With her parents’ permission, Lilly ditched her raised wooden beds and expanded the boundaries of her flower and vegetable garden this past spring. She now cultivates a roughly 875 square foot area in their backyard, and also installed separators to help control growth and better organize her joint flower and vegetable garden.

In addition to growing more flowers this year, Lily has expanded her inventory by introducing new species that are only grown in larger numbers once they pass Ms. Carriker’s “vasability” test. Before committing to growing a new species, a freshly cut flower is kept in a vase on her desk at Hickory Ridge High School so she can directly observe how long it lasts before wilting.

Lily Anne Carriker with Eggo, one of her chickens.

“The flowers have been a great conversation starter,” says Ms. Carriker, who met her husband at North Carolina State, where they both were horticulture majors. “People are interested in learning about them.”

Their shared love of botany has certainly been passed onto Lily, who is interested in learning more about the genetics of flowers and, in fact, was disappointed when the curriculum at her former school, Patriots Elementary, did not explore that area deep enough for her liking.

With relative ease, Lily can identify and name nearly two dozen different species of flowers.

Her mother notes that everything in Lily’s flower and vegetable garden is grown organically, using a mixture of mulch and manure as fertilizer. In addition to teaching her oldest daughter the importance of reliability and the basics of running a small business, not to mention offering tips and tricks to help her flower business blossom, Ms. Carriker says the entrepreneurial endeavor offers another beneficial lesson to all of her children.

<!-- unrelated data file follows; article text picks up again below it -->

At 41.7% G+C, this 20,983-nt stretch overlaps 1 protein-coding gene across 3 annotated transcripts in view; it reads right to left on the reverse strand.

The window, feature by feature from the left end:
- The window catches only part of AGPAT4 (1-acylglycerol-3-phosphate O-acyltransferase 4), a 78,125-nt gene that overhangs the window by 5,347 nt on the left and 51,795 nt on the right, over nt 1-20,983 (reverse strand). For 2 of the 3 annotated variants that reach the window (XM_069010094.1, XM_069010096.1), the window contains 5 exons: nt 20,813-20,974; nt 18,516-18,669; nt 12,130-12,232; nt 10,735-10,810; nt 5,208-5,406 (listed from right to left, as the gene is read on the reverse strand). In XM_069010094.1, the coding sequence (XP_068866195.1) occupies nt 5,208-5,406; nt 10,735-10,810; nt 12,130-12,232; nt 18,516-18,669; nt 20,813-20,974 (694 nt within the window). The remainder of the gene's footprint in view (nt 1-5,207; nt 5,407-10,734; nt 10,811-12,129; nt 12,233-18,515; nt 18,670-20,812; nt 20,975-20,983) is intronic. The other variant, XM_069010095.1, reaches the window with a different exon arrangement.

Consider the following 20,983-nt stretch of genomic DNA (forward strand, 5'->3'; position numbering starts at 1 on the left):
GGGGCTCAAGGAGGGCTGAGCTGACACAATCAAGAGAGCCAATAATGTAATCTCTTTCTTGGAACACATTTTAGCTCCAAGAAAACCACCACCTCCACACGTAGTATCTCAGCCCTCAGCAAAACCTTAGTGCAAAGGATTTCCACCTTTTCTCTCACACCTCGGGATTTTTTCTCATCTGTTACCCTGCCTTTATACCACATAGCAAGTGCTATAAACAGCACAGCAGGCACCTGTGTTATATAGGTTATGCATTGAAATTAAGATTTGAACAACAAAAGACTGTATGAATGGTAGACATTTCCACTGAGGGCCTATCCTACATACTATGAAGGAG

“It is important for my kids to learn where their food is coming from,” she said.

Stand Offers Flexibility

Rather than race around to different area farmers markets, or pull a wagon containing their floral arrangements in nearby subdivisions, Lily and her mother can now set up shop across the street from their home.

But that does not necessarily mean they’ll always be manning the farm stand whenever customers decide to swing by to pick up a few eggs or a bouquet. A small wooden framed chalkboard sitting atop a metal lockbox states that the family relies on the honor system, while giving customers three options to pay for their items: cash, check or Venmo.

The farm stand officially opened on Saturday, July 27, selling an assortment of floral arrangements, including those in mason jars. The shop is also typically stocked with freshly picked tomatoes, peppers and eggs, as well as an assortment of colorful peacock feathers. (Yes, they use to have a peacock too, until it became a tad too aggressive with certain visitors.) They also plan to sell deer corn and might bundle decorative corn stalks in the fall.

But for the more immediate future, Lily will continue to focus on building her blossoming floral business and, when the time comes, collecting her supplies for middle school.

“I like picking flowers, selling stuff, and planting stuff and watching it grow,” Lily says.

Those interested in learning more about what’s available for purchase on a particular day are encouraged to visit Lily Anne’s Farm Goods on Facebook.


  • Address: Across from 9170 Hickory Ridge Road
  • Facebook: Lily Anne’s Farm Goods
  • Instagram: @lily_annes_farm_goods

Hours of Operation

  • Sunday-Monday: Varies

Lily Anne Carriker drops some flower knowledge